I was interviewed by BBC Sinhala in London on 21 June 2016, on the eve of Sri Lanka’s Parliament passing the long-waited Right to Information law. In this interview with BBC’s Saroj Pathirana, I look at the journey so far (it took over 2o years to get this law adopted) and challenges than remain.
Chief among the challenges from now on: reorienting all state structures to be open and info-sharing rather than closed and secretive (default mode until now); raising public awareness on the provisions and benefits of RTI law (including debunking of myths and misconceptions); and learning to be a more information-literate society as a whole.
In this week’s Ravaya column (appearing in the print issue of 1 May 2016), I return to the topic of Sri Lanka’s new Right to Information (RTI) law that has recently been tabled in Parliament.
Over 15 years in the making, the RTI law is to be debated in June and expected to be adopted with multi-party consensus. The law represents a transformation across government by opening up hitherto closed public information (with certain cleared specified exceptions).
While media can also benefit from RTI, it is primarily a law for ordinary citizens to demand and receive information related to everyday governance (most of it at local levels). For this, citizens need to understand the RTI process and potential benefits. Media can play a major role in explaining RTI law, and promoting its use in many different ways to promote the public interest and to nurture a culture of evidence-based advocacy for good governance and public accountability.
In this column, I look at how RTI can benefit citizens, and share examples from other South Asian countries where even school children are using RTI to solve local level problems that affect their family, school or local community.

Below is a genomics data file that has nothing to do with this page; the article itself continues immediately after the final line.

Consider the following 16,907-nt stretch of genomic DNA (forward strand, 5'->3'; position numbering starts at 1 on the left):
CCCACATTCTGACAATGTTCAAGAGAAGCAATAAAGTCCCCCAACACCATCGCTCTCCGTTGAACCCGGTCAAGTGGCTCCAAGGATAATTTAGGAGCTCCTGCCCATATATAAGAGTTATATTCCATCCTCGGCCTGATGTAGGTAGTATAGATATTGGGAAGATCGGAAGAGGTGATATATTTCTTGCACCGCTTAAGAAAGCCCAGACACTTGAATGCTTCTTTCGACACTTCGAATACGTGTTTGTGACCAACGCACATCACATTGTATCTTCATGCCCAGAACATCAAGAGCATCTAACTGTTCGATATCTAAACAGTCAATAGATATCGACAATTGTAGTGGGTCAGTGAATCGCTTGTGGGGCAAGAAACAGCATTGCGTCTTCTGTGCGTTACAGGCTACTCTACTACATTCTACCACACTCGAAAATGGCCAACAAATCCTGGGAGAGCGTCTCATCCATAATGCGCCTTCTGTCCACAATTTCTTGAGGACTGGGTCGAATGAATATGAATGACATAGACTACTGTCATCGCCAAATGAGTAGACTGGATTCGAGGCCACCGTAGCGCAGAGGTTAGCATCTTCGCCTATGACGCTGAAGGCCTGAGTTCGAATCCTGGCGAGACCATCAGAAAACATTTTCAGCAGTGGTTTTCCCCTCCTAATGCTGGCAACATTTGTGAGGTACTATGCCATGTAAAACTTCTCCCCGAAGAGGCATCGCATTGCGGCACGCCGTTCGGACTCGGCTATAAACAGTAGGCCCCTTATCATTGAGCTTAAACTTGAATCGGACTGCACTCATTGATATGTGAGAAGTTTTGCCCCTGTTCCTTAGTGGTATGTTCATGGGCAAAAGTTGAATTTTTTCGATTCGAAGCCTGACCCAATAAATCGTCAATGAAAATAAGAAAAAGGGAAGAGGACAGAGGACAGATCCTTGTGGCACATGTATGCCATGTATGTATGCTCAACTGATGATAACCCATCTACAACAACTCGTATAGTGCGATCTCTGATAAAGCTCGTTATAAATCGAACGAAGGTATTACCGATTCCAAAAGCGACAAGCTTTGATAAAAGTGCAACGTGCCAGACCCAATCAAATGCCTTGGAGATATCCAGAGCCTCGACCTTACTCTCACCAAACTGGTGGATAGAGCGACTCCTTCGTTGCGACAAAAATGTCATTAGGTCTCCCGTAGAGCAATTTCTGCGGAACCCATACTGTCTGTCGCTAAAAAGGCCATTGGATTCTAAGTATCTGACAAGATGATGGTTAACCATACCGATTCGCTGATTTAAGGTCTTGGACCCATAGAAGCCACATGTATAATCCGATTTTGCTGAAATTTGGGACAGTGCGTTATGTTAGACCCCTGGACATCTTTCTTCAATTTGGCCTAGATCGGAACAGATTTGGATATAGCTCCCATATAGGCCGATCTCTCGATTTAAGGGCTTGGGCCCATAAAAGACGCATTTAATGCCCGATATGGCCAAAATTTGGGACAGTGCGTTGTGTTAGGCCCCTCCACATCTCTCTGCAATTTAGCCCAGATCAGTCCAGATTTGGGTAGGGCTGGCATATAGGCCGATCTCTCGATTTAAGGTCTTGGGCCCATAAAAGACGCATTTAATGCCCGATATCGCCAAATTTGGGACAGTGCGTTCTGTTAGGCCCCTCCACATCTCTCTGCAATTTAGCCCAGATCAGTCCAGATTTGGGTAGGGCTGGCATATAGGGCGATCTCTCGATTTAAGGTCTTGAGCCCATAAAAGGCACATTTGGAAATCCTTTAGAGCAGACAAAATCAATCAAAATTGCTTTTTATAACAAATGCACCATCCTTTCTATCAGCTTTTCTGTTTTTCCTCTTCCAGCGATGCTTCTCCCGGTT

In this week’s Ravaya column (appearing in issue of 17 January 2016), I critique the public communications practices President Maithripala Sirisena of Sri Lanka – and call for better listening and more engagement by the head of state.
I point out that Sirisena is in danger of overexposure in the mainstream media, which I call the ‘Premadasa Syndrome’ (as this bad practice was started by President R Premadasa who was in office from 1988 to May 1993). I argue that citizens don’t need to be force-fed a daily dose of presidential activities on prime time news or in the next day’s newspapers. If public documentation is needed, use the official website.
Like other politicians in Sri Lanka, Sirisena uses key social media platforms like Facebook and Twitter to simply disseminate his speeches, messages and photos. But his official website has no space for citizens to comment. That is old school broadcasting, not engaging.
This apparent aloofness, and the fact that he has not done a single Twitter/Facebook Q&A session before or after the election, detracts from his image as a consultative political leader.
On the whole, I would far prefer to see a more engaged (yet far less preachy!) presidency. It would be great to have our First Citizen using mainstream media as well as new media platforms to have regular conversations with the rest of us citizens on matters of public interest. A growing number of modern democratic rulers prefer informal citizen engagement without protocol or pomposity. President Sirisena is not yet among them.